Puzzle games thrive on simple design and intelligent challenge, and 4444 certainly accomplishes the former.

It's a game that's so simple it could also work as a physical card game (though why bother when you have a touchscreen?) and that alone makes it worthy of attention from anyone who likes a bit of quick-thinking action.

But, as you'll see, you also need a high tolerance for frustration, and that could rule out a lot of casual coffee time gamers.

Being square

4444 asks nothing more of you than to turn the whole screen a single colour. It begins by dividing it up into blocks, with a row of different coloured tiles waiting to be placed on the game board.

So let's say the screen is split into quarters, with three red squares and one yellow. The next tile to be placed on the board is a red one, so you tap the yellow square to turn it red, and the puzzle is complete.

Naturally this is pretty much the first level of the tutorial, as 4444 wouldn't be very challenging if that's all it asked of you.

As the game goes on, the screen is split up into more and more squares, and not all of the same size.

Should one of the quarters described above also be split into four, changing all those adjacent blocks into the same colour combines them into a larger square. You're now back to the whole screen being quartered, and easy to complete.

This is where the challenge is found. As with tetronimoes in Tetris, you have no say over which coloured tile comes next. You might need a green square to complete the puzzle, but you can see there are two blues and a red before you get to the required green, so figuring out exactly where to place each one is the crux of 4444's gameplay.

Be there

Further complicating the cause are blocks that change into whatever colour is next to them, and caged blocks that can't be changed - although they can be destroyed by lightning bolts, which also split larger blocks back into smaller pieces. You have to use whatever tile is dealt next, however, so if that means splitting up a completed square, so be it.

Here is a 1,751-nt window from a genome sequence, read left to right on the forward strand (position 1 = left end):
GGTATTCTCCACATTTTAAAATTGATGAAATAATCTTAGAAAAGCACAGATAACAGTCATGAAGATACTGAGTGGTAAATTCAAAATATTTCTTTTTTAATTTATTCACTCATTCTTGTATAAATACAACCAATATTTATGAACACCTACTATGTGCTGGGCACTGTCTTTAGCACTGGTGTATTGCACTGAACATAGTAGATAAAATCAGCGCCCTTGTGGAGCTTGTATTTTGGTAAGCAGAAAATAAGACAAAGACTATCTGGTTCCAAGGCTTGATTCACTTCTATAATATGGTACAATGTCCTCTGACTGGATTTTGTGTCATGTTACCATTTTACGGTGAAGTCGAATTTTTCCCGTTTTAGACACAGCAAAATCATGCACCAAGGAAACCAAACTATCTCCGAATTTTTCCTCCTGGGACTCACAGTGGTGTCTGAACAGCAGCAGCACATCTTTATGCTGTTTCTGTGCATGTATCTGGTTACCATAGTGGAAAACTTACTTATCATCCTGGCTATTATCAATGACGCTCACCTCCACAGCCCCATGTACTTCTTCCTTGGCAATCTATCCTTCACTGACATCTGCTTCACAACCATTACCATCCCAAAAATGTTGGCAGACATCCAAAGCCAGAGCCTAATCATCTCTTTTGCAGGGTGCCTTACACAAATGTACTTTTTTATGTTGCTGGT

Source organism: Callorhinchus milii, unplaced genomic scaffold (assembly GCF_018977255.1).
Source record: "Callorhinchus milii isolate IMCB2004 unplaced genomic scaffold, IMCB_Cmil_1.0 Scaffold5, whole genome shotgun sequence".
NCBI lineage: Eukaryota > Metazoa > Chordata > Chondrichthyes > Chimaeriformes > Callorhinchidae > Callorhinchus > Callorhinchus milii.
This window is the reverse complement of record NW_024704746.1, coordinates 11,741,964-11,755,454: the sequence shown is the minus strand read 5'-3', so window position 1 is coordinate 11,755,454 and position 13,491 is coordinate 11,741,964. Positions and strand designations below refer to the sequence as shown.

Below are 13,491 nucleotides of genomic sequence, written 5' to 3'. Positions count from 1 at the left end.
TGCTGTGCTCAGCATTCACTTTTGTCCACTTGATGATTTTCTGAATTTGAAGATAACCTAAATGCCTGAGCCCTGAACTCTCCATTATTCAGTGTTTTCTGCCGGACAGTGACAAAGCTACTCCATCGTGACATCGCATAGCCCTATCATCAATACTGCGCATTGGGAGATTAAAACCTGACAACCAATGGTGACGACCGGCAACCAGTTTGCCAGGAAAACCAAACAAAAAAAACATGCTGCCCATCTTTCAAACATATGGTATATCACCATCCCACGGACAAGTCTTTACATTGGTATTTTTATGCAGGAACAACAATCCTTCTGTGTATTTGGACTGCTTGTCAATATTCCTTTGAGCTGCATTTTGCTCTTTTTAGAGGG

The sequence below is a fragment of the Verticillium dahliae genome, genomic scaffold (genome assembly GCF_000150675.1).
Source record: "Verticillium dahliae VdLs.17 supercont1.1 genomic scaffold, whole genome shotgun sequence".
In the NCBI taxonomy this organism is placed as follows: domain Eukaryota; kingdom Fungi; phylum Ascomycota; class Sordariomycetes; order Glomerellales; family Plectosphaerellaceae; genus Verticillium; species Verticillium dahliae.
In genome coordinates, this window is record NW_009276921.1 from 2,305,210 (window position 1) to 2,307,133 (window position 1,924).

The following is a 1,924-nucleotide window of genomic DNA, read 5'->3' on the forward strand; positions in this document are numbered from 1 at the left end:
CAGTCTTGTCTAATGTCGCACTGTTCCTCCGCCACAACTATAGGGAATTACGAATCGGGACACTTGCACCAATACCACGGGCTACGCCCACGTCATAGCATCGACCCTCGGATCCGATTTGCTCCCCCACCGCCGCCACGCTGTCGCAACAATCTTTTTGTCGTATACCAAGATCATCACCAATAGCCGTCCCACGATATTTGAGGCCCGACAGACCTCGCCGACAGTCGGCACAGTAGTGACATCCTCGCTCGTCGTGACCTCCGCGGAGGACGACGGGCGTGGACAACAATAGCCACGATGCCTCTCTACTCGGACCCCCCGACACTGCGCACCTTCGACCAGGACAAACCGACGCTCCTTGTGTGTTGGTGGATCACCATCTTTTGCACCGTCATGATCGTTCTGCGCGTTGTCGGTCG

In principle, 4444 is a great idea. Its incredibly simple design aligns with the likes of Bejeweled, Tetris, and even retro classics like Simon. But for some reason it can be somewhat annoying.

For one thing, you score most of your points not by solving the puzzle, but according to how quickly you complete it. And 4444 is a harsh mistress, so anything less than firing each and every tile at the game the nanosecond it arrives generally lands you with a low score.

Given that you can only see the next four blocks in the line this seems rather unfair, and means the more challenging levels always require at least a couple of test runs. This is less than satisfying, as it feels more like a process of elimination rather than puzzle solving.

Similarly, if you make one mistake, you might as well restart the level, as there's no recovering from a test or an error. There's a finite number of tiles available, so get one wrong and it's time to quit.

We can't help but think that 4444 would work better if you were scored on how many moves you made, and not how quickly you worked through the only allowable options.

A couple of mini-games are thrown in to change things up a bit, including an on-going round and one where you're racing against blocks being split up before you complete the level, but these suffer from the same sense of frustration that plagues the main gameplay mode.
This isn't to say 4444 is a bad puzzle game. It's a clever design that builds a challenge from some very simple rules of play, and that's to be applauded. But if we wanted a colour-matching game, we might be more tempted to play through Kami again first.